Solar Companies Unite to Prevent Forced Labor in the Solar Supply Chain
Thursday, Feb 04 2021
WASHINGTON, D.C. — Today 175 solar companies, including some of the top solar manufacturers in the world, are announcing that they have signed a pledge opposing forced labor in the solar supply chain. By signing the pledge, companies are stating their commitment to help prevent these abhorrent practices and ensure that the products they are using do not have links to forced labor in the Xinjiang region of China, or anywhere else in the world.
This pledge is part of an industry-wide effort led by the Solar Energy Industries Association (SEIA) that supports the development of a supply chain traceability protocol and a comprehensive update to SEIA’s Solar Commitment, which defines common practices and expectations for the solar industry.
“We’re proud to stand with these companies to vehemently oppose the use of forced labor in the solar supply chain,” said John Smirnow, vice president of market strategy for the Solar Energy Industries Association (SEIA). “Forced labor will not be tolerated in our industry. Given reports of labor abuses in Xinjiang and the inability to conduct independent audits there, solar companies should immediately move their supply chains out of the region. We’ve been calling on this for several months now and expect that most of the major suppliers should be out by June 2021, at the latest. We will continue to work with lawmakers, customs officials, the Biden administration, and our international partners to make sure solar imports are proven to be free of forced labor.”
The pledge remains open for signatures, and all companies and organizations operating in the solar industry can join SEIA’s effort. SEIA will continue to expand its coalition and build on this important work over the next several months.
Several companies spoke out about their participation in SEIA’s effort:
"The solar industry is positioned for rapid growth in the coming years, and it's vital to us at Swinerton Renewable Energy that we do it in a way that is consistent with our values as an employee-owned company," said George Hershman, President of Swinerton Renewable Energy and SEIA Board Chair. "We believe we have a responsibility to positively serve our communities through the work we do, and the exploitation of workers stands in direct violation of this belief. We condemn the use of forced labor in the Xinjiang region and anywhere else in the world.”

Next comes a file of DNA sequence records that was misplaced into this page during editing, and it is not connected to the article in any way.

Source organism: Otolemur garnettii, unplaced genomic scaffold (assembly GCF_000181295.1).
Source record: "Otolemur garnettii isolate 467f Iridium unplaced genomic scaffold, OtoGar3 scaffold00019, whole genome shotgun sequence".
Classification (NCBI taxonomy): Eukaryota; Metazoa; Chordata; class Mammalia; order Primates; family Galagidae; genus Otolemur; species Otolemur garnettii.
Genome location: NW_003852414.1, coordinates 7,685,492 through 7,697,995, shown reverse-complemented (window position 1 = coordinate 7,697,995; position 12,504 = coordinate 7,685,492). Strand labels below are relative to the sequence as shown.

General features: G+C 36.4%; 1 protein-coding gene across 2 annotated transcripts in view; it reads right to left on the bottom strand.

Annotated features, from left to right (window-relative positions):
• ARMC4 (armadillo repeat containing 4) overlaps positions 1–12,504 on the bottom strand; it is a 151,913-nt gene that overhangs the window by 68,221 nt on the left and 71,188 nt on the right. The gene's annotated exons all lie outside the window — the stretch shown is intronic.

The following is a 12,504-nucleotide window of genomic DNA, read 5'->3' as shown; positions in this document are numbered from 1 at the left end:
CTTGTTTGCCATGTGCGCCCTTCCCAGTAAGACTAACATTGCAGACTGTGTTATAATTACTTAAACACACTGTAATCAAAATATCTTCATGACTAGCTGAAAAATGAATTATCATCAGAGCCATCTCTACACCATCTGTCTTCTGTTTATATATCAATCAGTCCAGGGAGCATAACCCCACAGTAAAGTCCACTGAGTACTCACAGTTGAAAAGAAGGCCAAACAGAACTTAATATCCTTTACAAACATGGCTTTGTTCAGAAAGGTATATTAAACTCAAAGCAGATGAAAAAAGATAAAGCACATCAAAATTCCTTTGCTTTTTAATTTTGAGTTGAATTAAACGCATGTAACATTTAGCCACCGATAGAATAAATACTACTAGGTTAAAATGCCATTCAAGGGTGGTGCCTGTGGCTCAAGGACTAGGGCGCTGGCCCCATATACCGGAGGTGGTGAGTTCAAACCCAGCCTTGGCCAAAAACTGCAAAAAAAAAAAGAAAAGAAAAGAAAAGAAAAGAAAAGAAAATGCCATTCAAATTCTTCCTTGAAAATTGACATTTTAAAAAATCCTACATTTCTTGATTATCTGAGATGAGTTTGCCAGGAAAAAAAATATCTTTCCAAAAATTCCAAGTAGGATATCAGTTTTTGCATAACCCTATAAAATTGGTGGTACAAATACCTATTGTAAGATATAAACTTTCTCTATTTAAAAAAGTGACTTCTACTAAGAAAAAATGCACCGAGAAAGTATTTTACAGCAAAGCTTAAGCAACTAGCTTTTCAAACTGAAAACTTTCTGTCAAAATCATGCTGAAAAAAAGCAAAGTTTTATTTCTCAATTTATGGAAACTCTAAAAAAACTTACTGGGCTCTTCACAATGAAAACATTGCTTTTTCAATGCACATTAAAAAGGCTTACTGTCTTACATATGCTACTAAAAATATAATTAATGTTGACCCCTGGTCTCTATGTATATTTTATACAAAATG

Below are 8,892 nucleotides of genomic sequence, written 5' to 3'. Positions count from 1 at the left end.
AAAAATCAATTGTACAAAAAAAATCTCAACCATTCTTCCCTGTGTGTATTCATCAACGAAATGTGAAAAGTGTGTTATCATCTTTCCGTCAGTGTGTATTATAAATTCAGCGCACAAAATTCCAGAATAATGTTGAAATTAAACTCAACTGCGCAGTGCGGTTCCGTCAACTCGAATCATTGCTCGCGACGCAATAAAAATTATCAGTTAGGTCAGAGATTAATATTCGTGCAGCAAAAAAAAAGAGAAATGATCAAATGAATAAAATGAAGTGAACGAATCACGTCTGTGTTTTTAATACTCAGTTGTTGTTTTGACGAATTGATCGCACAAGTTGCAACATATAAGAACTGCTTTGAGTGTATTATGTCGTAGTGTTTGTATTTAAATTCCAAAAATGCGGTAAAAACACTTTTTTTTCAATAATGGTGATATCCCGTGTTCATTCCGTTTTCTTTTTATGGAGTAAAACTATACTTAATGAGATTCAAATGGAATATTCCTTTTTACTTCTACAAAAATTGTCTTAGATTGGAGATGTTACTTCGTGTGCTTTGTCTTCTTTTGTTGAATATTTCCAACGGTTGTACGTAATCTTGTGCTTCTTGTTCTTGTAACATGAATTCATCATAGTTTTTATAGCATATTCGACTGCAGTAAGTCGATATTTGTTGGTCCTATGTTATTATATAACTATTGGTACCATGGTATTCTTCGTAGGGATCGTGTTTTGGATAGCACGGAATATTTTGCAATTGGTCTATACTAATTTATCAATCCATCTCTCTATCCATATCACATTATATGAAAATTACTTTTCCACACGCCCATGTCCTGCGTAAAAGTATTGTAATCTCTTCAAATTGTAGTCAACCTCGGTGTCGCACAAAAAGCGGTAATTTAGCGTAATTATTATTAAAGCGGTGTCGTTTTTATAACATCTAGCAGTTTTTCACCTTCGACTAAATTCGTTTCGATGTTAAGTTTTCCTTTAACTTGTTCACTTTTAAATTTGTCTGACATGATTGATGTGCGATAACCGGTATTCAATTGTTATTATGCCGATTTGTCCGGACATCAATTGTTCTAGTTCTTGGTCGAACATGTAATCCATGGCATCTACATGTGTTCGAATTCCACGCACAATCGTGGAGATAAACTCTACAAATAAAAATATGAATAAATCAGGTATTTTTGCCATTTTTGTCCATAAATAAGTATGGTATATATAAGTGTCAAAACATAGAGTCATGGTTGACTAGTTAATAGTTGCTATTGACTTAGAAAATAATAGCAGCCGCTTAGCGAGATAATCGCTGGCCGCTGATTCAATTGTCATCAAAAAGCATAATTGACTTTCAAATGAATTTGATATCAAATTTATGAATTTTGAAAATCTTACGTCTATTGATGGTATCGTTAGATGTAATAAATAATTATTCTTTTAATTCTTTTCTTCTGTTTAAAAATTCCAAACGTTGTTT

“Solar has the potential for enormous positive impact on the world, but that mission is void if products are made on the back of unethical labor practices,” said Suzanne Leta, Head of Policy and Strategy at SunPower. “SunPower is committed to making human rights a central issue throughout our supply chain and implore others to do the same. Signing the Forced Labor Prevention Pledge was a meaningful first step; now we must be vigilant about continuing to lead our industry to do the right thing.”
“Integrity, respect and safety are foundational to our core values as a global infrastructure solutions provider,” said Mario Azar, president of Black & Veatch’s Global Power Business. “As a leader in the solar industry, Black & Veatch is committed to supply chains that are free of forced labor and remain committed to ensuring our supply chain adheres to these principles.”
“ENGIE rejects all forms of forced, compulsory or child labor and such abhorrent practices have no place in the supply chain,” said Laura Beane, Chief Renewables Officer for ENGIE North America. “We prequalify all suppliers, including performing detailed due diligence on key suppliers to validate they satisfy our code of conduct. Our commitment to human rights is not only publicly documented in our Ethics Charter, Supplier Relations Code of Conduct and Human Rights Referential, but now also as a proud signatory of SEIA's pledge.”
“We are at a critical inflection point in the development and implementation of new clean energy sources for our nation, an exciting time that reflects expanded access for all people and new opportunities to slow the effects of climate change,” said Zaid Ashai, CEO of Nexamp. “However, this progress cannot come at the expense of global human rights. For this reason, at Nexamp we are fully committed to doing everything we can to identify and evaluate the origins of the materials we use, with particular attention to avoiding materials that can be tied to the Xinjiang region of China, where issues of forced labor have been identified.”
The Solar Energy Industries Association® (SEIA) is leading the transformation to a clean energy economy, creating the framework for solar to achieve 20% of U.S. electricity generation by 2030. SEIA works with its 1,000 member companies and other strategic partners to fight for policies that create jobs in every community and shape fair market rules that promote competition and the growth of reliable, low-cost solar power. Founded in 1974, SEIA is a national trade association building a comprehensive vision for the Solar+ Decade through research, education and advocacy. Visit SEIA online at www.seia.org and follow @SEIA on Twitter, LinkedIn and Instagram.
Morgan Lyons, SEIA's Senior Communications Manager, [email protected] (202) 556-2872